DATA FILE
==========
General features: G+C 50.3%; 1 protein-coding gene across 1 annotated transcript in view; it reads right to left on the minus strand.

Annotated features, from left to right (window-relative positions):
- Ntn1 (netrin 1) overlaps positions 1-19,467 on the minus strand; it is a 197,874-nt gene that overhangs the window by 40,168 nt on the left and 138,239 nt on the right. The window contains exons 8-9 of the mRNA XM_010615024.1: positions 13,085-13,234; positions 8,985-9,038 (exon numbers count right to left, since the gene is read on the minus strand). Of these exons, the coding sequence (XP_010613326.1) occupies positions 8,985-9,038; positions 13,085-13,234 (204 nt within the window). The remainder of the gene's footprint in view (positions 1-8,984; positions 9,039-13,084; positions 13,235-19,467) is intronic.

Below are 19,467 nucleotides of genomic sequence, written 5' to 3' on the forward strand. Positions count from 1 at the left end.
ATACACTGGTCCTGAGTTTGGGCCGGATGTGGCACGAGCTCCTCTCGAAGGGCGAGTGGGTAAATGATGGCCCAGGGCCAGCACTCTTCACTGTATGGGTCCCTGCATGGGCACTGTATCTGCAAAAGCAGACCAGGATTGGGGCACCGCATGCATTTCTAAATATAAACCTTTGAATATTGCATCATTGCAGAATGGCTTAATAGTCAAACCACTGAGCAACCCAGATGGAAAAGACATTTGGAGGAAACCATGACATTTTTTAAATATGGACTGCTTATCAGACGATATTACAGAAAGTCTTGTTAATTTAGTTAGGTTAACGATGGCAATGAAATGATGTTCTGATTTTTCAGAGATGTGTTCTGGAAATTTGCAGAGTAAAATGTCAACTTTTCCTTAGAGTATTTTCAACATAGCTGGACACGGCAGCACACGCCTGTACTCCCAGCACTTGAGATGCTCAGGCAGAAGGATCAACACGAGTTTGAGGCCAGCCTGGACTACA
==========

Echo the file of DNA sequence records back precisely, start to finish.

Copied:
General features: G+C 50.3%; 1 protein-coding gene across 1 annotated transcript in view; it reads right to left on the minus strand.

Annotated features, from left to right (window-relative positions):
- Ntn1 (netrin 1) overlaps positions 1-19,467 on the minus strand; it is a 197,874-nt gene that overhangs the window by 40,168 nt on the left and 138,239 nt on the right. The window contains exons 8-9 of the mRNA XM_010615024.1: positions 13,085-13,234; positions 8,985-9,038 (exon numbers count right to left, since the gene is read on the minus strand). Of these exons, the coding sequence (XP_010613326.1) occupies positions 8,985-9,038; positions 13,085-13,234 (204 nt within the window). The remainder of the gene's footprint in view (positions 1-8,984; positions 9,039-13,084; positions 13,235-19,467) is intronic.

Below are 19,467 nucleotides of genomic sequence, written 5' to 3' on the forward strand. Positions count from 1 at the left end.
ATACACTGGTCCTGAGTTTGGGCCGGATGTGGCACGAGCTCCTCTCGAAGGGCGAGTGGGTAAATGATGGCCCAGGGCCAGCACTCTTCACTGTATGGGTCCCTGCATGGGCACTGTATCTGCAAAAGCAGACCAGGATTGGGGCACCGCATGCATTTCTAAATATAAACCTTTGAATATTGCATCATTGCAGAATGGCTTAATAGTCAAACCACTGAGCAACCCAGATGGAAAAGACATTTGGAGGAAACCATGACATTTTTTAAATATGGACTGCTTATCAGACGATATTACAGAAAGTCTTGTTAATTTAGTTAGGTTAACGATGGCAATGAAATGATGTTCTGATTTTTCAGAGATGTGTTCTGGAAATTTGCAGAGTAAAATGTCAACTTTTCCTTAGAGTATTTTCAACATAGCTGGACACGGCAGCACACGCCTGTACTCCCAGCACTTGAGATGCTCAGGCAGAAGGATCAACACGAGTTTGAGGCCAGCCTGGACTACA